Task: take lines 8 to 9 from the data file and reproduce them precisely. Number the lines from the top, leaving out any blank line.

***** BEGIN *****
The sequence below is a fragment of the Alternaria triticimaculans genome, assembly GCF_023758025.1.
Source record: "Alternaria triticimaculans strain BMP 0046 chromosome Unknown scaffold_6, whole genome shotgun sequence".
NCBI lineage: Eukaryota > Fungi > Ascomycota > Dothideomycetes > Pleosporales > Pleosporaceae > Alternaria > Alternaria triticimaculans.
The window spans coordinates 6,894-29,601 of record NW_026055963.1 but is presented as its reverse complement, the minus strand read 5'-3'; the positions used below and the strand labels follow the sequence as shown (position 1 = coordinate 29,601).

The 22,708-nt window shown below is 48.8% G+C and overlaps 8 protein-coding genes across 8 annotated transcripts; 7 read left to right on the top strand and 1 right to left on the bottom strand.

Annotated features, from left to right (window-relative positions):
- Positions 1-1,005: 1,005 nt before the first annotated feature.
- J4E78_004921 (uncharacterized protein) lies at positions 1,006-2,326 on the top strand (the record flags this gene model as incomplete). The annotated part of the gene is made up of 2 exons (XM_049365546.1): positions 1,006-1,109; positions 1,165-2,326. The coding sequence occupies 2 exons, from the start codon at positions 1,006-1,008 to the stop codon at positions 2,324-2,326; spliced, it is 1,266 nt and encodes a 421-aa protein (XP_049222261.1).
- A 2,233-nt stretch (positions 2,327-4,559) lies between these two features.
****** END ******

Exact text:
- J4E78_004921 (uncharacterized protein) lies at positions 1,006-2,326 on the top strand (the record flags this gene model as incomplete). The annotated part of the gene is made up of 2 exons (XM_049365546.1): positions 1,006-1,109; positions 1,165-2,326. The coding sequence occupies 2 exons, from the start codon at positions 1,006-1,008 to the stop codon at positions 2,324-2,326; spliced, it is 1,266 nt and encodes a 421-aa protein (XP_049222261.1).
- A 2,233-nt stretch (positions 2,327-4,559) lies between these two features.